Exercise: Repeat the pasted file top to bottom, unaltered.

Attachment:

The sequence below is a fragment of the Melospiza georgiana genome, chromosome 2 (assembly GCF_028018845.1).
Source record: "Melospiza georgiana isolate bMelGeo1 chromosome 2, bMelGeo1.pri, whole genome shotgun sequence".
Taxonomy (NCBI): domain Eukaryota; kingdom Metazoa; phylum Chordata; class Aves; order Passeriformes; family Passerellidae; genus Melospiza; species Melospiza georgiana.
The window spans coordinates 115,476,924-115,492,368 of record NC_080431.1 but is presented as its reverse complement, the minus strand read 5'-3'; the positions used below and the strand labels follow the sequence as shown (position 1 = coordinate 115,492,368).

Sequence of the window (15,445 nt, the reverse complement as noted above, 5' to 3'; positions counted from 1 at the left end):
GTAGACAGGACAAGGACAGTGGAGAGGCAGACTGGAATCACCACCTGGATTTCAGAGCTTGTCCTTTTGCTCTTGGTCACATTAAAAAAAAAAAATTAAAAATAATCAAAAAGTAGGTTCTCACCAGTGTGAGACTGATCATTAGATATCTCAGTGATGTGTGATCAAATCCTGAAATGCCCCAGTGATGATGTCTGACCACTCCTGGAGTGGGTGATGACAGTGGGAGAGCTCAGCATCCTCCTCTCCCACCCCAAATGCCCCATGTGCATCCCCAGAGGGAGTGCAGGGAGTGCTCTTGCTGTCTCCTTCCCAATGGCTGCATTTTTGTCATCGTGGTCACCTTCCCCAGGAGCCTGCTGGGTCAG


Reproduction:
The sequence below is a fragment of the Melospiza georgiana genome, chromosome 2 (assembly GCF_028018845.1).
Source record: "Melospiza georgiana isolate bMelGeo1 chromosome 2, bMelGeo1.pri, whole genome shotgun sequence".
Taxonomy (NCBI): domain Eukaryota; kingdom Metazoa; phylum Chordata; class Aves; order Passeriformes; family Passerellidae; genus Melospiza; species Melospiza georgiana.
The window spans coordinates 115,476,924-115,492,368 of record NC_080431.1 but is presented as its reverse complement, the minus strand read 5'-3'; the positions used below and the strand labels follow the sequence as shown (position 1 = coordinate 115,492,368).

Sequence of the window (15,445 nt, the reverse complement as noted above, 5' to 3'; positions counted from 1 at the left end):
GTAGACAGGACAAGGACAGTGGAGAGGCAGACTGGAATCACCACCTGGATTTCAGAGCTTGTCCTTTTGCTCTTGGTCACATTAAAAAAAAAAAATTAAAAATAATCAAAAAGTAGGTTCTCACCAGTGTGAGACTGATCATTAGATATCTCAGTGATGTGTGATCAAATCCTGAAATGCCCCAGTGATGATGTCTGACCACTCCTGGAGTGGGTGATGACAGTGGGAGAGCTCAGCATCCTCCTCTCCCACCCCAAATGCCCCATGTGCATCCCCAGAGGGAGTGCAGGGAGTGCTCTTGCTGTCTCCTTCCCAATGGCTGCATTTTTGTCATCGTGGTCACCTTCCCCAGGAGCCTGCTGGGTCAG